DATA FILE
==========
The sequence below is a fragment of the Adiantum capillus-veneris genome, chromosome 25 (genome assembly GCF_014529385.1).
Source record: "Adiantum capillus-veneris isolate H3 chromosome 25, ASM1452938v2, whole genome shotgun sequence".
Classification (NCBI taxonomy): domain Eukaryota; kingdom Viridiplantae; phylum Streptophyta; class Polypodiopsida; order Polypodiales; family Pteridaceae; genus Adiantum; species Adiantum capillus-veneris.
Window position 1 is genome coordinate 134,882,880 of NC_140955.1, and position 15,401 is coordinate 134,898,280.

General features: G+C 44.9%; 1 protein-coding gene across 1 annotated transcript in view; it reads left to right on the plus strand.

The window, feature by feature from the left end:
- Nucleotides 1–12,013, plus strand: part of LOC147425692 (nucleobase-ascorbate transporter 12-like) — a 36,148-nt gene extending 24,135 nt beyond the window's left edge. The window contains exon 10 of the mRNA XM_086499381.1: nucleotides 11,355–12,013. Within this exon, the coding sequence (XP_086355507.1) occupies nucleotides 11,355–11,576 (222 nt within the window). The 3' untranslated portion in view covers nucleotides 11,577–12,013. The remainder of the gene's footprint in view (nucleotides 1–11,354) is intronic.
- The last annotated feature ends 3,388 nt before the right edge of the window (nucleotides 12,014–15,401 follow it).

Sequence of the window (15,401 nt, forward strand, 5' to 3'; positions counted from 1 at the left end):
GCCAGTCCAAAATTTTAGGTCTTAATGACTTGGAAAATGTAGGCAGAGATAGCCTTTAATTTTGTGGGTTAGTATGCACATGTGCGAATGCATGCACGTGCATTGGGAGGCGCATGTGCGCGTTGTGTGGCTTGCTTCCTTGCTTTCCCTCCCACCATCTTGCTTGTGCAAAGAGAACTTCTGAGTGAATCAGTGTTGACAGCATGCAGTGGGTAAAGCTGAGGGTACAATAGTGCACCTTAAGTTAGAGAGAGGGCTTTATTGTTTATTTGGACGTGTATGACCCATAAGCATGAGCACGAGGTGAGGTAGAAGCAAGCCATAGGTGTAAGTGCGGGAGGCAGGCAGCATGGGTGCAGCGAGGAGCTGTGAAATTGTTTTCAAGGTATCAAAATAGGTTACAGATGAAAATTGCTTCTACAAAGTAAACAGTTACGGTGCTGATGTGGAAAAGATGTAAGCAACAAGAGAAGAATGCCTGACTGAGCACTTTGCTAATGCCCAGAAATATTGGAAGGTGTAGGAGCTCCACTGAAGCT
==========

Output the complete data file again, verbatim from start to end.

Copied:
The sequence below is a fragment of the Adiantum capillus-veneris genome, chromosome 25 (genome assembly GCF_014529385.1).
Source record: "Adiantum capillus-veneris isolate H3 chromosome 25, ASM1452938v2, whole genome shotgun sequence".
Classification (NCBI taxonomy): domain Eukaryota; kingdom Viridiplantae; phylum Streptophyta; class Polypodiopsida; order Polypodiales; family Pteridaceae; genus Adiantum; species Adiantum capillus-veneris.
Window position 1 is genome coordinate 134,882,880 of NC_140955.1, and position 15,401 is coordinate 134,898,280.

General features: G+C 44.9%; 1 protein-coding gene across 1 annotated transcript in view; it reads left to right on the plus strand.

The window, feature by feature from the left end:
- Nucleotides 1–12,013, plus strand: part of LOC147425692 (nucleobase-ascorbate transporter 12-like) — a 36,148-nt gene extending 24,135 nt beyond the window's left edge. The window contains exon 10 of the mRNA XM_086499381.1: nucleotides 11,355–12,013. Within this exon, the coding sequence (XP_086355507.1) occupies nucleotides 11,355–11,576 (222 nt within the window). The 3' untranslated portion in view covers nucleotides 11,577–12,013. The remainder of the gene's footprint in view (nucleotides 1–11,354) is intronic.
- The last annotated feature ends 3,388 nt before the right edge of the window (nucleotides 12,014–15,401 follow it).

Sequence of the window (15,401 nt, forward strand, 5' to 3'; positions counted from 1 at the left end):
GCCAGTCCAAAATTTTAGGTCTTAATGACTTGGAAAATGTAGGCAGAGATAGCCTTTAATTTTGTGGGTTAGTATGCACATGTGCGAATGCATGCACGTGCATTGGGAGGCGCATGTGCGCGTTGTGTGGCTTGCTTCCTTGCTTTCCCTCCCACCATCTTGCTTGTGCAAAGAGAACTTCTGAGTGAATCAGTGTTGACAGCATGCAGTGGGTAAAGCTGAGGGTACAATAGTGCACCTTAAGTTAGAGAGAGGGCTTTATTGTTTATTTGGACGTGTATGACCCATAAGCATGAGCACGAGGTGAGGTAGAAGCAAGCCATAGGTGTAAGTGCGGGAGGCAGGCAGCATGGGTGCAGCGAGGAGCTGTGAAATTGTTTTCAAGGTATCAAAATAGGTTACAGATGAAAATTGCTTCTACAAAGTAAACAGTTACGGTGCTGATGTGGAAAAGATGTAAGCAACAAGAGAAGAATGCCTGACTGAGCACTTTGCTAATGCCCAGAAATATTGGAAGGTGTAGGAGCTCCACTGAAGCT